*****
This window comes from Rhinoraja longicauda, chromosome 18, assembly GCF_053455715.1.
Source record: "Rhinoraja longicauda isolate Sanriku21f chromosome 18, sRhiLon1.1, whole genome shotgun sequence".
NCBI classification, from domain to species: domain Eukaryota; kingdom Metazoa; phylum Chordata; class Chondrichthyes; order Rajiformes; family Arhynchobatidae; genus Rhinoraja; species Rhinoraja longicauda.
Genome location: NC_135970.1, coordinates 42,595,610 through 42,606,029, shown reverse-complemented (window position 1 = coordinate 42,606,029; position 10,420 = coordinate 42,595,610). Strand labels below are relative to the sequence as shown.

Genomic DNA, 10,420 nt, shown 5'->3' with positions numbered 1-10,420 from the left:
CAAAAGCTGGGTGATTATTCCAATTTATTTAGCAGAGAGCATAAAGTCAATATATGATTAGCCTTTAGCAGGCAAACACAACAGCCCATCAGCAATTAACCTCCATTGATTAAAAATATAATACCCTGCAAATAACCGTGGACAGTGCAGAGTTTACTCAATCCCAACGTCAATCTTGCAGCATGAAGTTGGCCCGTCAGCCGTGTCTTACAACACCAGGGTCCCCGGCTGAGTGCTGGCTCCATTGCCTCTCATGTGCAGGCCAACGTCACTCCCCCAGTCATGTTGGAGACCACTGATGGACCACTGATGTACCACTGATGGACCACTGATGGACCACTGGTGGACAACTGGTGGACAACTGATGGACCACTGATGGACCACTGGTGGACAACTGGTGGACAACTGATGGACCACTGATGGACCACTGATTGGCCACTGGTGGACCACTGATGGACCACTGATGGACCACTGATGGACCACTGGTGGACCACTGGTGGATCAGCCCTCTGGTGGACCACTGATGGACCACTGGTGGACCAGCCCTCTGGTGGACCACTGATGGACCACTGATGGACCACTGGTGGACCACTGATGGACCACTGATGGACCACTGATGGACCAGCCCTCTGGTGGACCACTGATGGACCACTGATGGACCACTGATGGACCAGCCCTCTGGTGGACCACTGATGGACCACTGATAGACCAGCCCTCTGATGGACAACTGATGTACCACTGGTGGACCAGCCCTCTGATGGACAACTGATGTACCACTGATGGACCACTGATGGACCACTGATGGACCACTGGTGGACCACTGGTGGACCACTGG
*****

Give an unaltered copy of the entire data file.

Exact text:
This window comes from Rhinoraja longicauda, chromosome 18, assembly GCF_053455715.1.
Source record: "Rhinoraja longicauda isolate Sanriku21f chromosome 18, sRhiLon1.1, whole genome shotgun sequence".
NCBI classification, from domain to species: domain Eukaryota; kingdom Metazoa; phylum Chordata; class Chondrichthyes; order Rajiformes; family Arhynchobatidae; genus Rhinoraja; species Rhinoraja longicauda.
Genome location: NC_135970.1, coordinates 42,595,610 through 42,606,029, shown reverse-complemented (window position 1 = coordinate 42,606,029; position 10,420 = coordinate 42,595,610). Strand labels below are relative to the sequence as shown.

Genomic DNA, 10,420 nt, shown 5'->3' with positions numbered 1-10,420 from the left:
CAAAAGCTGGGTGATTATTCCAATTTATTTAGCAGAGAGCATAAAGTCAATATATGATTAGCCTTTAGCAGGCAAACACAACAGCCCATCAGCAATTAACCTCCATTGATTAAAAATATAATACCCTGCAAATAACCGTGGACAGTGCAGAGTTTACTCAATCCCAACGTCAATCTTGCAGCATGAAGTTGGCCCGTCAGCCGTGTCTTACAACACCAGGGTCCCCGGCTGAGTGCTGGCTCCATTGCCTCTCATGTGCAGGCCAACGTCACTCCCCCAGTCATGTTGGAGACCACTGATGGACCACTGATGTACCACTGATGGACCACTGATGGACCACTGGTGGACAACTGGTGGACAACTGATGGACCACTGATGGACCACTGGTGGACAACTGGTGGACAACTGATGGACCACTGATGGACCACTGATTGGCCACTGGTGGACCACTGATGGACCACTGATGGACCACTGATGGACCACTGGTGGACCACTGGTGGATCAGCCCTCTGGTGGACCACTGATGGACCACTGGTGGACCAGCCCTCTGGTGGACCACTGATGGACCACTGATGGACCACTGGTGGACCACTGATGGACCACTGATGGACCACTGATGGACCAGCCCTCTGGTGGACCACTGATGGACCACTGATGGACCACTGATGGACCAGCCCTCTGGTGGACCACTGATGGACCACTGATAGACCAGCCCTCTGATGGACAACTGATGTACCACTGGTGGACCAGCCCTCTGATGGACAACTGATGTACCACTGATGGACCACTGATGGACCACTGATGGACCACTGGTGGACCACTGGTGGACCACTGG